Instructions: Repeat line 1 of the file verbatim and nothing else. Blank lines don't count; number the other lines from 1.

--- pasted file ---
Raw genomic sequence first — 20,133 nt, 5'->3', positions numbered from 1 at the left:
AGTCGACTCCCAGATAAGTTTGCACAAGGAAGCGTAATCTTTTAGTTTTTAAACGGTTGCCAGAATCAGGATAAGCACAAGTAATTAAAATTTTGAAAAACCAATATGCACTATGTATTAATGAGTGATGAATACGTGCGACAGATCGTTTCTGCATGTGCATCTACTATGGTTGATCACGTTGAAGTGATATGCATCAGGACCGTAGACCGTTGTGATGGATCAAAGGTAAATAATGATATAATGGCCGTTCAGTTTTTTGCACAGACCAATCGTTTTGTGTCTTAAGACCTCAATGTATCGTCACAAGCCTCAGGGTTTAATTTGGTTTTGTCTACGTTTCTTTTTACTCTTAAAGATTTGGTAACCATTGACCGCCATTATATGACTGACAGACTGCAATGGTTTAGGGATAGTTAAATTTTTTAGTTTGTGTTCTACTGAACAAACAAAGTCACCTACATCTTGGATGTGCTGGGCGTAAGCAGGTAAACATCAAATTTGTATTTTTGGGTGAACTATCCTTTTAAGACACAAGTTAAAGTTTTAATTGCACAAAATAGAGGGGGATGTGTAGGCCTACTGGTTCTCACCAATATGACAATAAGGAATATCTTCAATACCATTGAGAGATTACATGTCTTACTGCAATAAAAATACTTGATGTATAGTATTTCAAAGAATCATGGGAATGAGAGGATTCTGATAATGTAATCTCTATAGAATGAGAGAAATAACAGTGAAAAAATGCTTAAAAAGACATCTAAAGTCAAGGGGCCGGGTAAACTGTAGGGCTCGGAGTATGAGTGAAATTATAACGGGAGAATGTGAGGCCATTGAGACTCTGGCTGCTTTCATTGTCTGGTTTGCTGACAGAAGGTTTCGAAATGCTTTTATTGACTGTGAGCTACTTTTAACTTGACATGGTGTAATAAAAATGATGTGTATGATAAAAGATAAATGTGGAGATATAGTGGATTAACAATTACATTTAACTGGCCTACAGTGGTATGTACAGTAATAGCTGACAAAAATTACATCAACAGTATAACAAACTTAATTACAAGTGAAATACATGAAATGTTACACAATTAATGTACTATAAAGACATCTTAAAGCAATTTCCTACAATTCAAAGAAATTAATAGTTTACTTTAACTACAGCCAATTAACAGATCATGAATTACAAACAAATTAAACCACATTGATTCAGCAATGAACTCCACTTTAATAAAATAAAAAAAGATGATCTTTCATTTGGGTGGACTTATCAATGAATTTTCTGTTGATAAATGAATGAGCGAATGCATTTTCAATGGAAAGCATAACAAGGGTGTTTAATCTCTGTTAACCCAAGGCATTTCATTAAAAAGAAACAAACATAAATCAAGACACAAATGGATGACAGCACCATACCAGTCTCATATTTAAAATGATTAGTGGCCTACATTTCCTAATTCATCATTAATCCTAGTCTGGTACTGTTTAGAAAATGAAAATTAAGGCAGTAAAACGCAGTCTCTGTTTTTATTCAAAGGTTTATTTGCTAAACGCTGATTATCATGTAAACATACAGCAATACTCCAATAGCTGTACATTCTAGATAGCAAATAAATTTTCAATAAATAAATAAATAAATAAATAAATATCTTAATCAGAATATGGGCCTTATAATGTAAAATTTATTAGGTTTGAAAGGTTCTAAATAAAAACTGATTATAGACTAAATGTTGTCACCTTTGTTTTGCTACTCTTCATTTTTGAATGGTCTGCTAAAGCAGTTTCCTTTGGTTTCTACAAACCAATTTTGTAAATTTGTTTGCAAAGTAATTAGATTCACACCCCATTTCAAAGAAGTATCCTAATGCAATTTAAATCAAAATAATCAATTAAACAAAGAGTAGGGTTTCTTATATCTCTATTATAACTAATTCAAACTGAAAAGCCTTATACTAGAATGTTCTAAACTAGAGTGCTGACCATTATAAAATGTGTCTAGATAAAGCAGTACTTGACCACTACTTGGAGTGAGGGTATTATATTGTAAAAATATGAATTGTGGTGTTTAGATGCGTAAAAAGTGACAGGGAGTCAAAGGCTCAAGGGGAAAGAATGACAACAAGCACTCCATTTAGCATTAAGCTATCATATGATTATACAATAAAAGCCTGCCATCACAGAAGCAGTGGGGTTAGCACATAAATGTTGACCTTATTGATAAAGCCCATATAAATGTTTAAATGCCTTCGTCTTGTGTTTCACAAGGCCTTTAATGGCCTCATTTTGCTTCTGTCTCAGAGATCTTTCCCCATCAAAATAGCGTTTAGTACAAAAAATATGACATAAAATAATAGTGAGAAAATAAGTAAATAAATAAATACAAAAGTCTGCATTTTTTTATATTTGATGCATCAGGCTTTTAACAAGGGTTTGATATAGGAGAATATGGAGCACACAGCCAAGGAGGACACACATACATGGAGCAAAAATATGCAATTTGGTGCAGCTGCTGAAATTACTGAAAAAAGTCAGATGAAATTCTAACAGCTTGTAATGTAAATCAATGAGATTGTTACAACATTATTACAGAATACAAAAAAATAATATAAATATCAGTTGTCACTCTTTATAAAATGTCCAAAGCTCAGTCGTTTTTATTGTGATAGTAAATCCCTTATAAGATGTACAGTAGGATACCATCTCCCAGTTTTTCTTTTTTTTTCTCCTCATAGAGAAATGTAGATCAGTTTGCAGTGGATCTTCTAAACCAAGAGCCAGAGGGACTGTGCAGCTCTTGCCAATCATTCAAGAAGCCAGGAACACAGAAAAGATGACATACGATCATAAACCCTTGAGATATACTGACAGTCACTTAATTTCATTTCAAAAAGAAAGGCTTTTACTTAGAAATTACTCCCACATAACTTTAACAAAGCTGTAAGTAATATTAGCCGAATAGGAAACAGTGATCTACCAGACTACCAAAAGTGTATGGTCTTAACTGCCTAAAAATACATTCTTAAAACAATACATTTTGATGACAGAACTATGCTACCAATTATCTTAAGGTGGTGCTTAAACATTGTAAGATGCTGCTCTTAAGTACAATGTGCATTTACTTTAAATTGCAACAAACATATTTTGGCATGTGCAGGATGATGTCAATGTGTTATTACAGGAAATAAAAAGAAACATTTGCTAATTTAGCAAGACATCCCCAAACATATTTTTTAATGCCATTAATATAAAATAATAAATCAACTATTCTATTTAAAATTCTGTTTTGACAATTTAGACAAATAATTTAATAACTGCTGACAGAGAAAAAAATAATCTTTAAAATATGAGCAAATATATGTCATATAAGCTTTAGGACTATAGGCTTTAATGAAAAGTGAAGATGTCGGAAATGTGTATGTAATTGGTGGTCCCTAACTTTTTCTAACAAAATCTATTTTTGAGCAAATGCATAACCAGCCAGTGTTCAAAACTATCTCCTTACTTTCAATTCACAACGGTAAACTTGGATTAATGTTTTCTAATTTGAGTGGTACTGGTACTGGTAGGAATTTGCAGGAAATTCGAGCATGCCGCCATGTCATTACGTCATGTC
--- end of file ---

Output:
Raw genomic sequence first — 20,133 nt, 5'->3', positions numbered from 1 at the left: